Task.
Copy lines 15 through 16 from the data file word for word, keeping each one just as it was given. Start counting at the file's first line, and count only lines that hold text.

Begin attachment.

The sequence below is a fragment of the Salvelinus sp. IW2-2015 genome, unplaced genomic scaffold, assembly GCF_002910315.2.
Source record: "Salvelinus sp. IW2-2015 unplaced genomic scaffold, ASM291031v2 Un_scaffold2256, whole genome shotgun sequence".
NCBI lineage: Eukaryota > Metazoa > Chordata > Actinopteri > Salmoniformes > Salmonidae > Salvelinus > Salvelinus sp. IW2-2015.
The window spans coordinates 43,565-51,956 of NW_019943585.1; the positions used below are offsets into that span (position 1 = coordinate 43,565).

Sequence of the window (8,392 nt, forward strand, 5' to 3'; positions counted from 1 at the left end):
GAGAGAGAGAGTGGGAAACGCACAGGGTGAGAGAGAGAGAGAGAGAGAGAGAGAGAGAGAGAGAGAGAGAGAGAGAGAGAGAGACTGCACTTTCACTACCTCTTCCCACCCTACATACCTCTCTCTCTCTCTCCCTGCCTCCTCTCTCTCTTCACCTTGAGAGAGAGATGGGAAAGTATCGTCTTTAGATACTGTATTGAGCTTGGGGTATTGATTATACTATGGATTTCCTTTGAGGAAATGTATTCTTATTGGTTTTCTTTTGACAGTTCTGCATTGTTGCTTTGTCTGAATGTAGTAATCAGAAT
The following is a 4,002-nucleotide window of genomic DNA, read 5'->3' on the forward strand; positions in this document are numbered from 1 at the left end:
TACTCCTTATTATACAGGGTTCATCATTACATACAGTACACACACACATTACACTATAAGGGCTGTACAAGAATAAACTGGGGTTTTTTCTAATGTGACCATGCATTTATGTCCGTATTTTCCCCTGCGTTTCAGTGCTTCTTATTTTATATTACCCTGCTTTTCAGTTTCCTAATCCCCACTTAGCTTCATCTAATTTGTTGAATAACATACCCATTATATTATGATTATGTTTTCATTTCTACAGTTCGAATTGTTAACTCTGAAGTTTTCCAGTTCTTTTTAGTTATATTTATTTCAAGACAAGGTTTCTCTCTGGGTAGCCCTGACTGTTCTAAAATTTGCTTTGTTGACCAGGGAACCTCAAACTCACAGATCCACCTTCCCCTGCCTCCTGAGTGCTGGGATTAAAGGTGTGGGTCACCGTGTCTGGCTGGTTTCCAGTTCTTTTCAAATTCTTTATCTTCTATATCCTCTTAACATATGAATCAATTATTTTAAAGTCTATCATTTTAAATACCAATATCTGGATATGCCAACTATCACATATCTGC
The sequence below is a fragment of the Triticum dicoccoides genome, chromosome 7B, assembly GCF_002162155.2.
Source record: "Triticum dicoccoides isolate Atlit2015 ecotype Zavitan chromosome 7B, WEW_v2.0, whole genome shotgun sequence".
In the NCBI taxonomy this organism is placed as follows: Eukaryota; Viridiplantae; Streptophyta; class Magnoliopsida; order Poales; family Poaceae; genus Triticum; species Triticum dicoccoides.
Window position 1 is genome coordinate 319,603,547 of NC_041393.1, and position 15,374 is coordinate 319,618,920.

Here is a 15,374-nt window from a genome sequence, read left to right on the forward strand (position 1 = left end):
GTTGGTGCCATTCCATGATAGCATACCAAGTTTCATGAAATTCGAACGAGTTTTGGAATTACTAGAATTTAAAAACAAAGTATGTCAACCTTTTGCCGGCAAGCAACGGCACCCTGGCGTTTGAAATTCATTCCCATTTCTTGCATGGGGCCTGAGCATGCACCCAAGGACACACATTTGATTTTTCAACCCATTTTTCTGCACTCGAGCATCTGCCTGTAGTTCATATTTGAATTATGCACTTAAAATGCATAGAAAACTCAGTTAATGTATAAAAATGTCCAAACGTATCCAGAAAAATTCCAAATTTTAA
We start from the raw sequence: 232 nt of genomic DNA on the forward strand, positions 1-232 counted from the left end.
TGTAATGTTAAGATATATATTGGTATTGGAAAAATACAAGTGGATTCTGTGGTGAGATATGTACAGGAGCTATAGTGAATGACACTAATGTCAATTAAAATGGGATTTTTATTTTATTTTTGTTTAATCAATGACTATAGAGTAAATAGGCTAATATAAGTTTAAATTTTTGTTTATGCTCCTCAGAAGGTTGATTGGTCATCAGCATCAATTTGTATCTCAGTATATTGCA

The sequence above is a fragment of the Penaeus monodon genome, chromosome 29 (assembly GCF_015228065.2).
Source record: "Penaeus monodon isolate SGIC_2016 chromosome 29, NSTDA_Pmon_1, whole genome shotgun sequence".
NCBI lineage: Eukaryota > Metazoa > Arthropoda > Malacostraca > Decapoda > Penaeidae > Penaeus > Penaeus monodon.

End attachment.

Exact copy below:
We start from the raw sequence: 232 nt of genomic DNA on the forward strand, positions 1-232 counted from the left end.
TGTAATGTTAAGATATATATTGGTATTGGAAAAATACAAGTGGATTCTGTGGTGAGATATGTACAGGAGCTATAGTGAATGACACTAATGTCAATTAAAATGGGATTTTTATTTTATTTTTGTTTAATCAATGACTATAGAGTAAATAGGCTAATATAAGTTTAAATTTTTGTTTATGCTCCTCAGAAGGTTGATTGGTCATCAGCATCAATTTGTATCTCAGTATATTGCA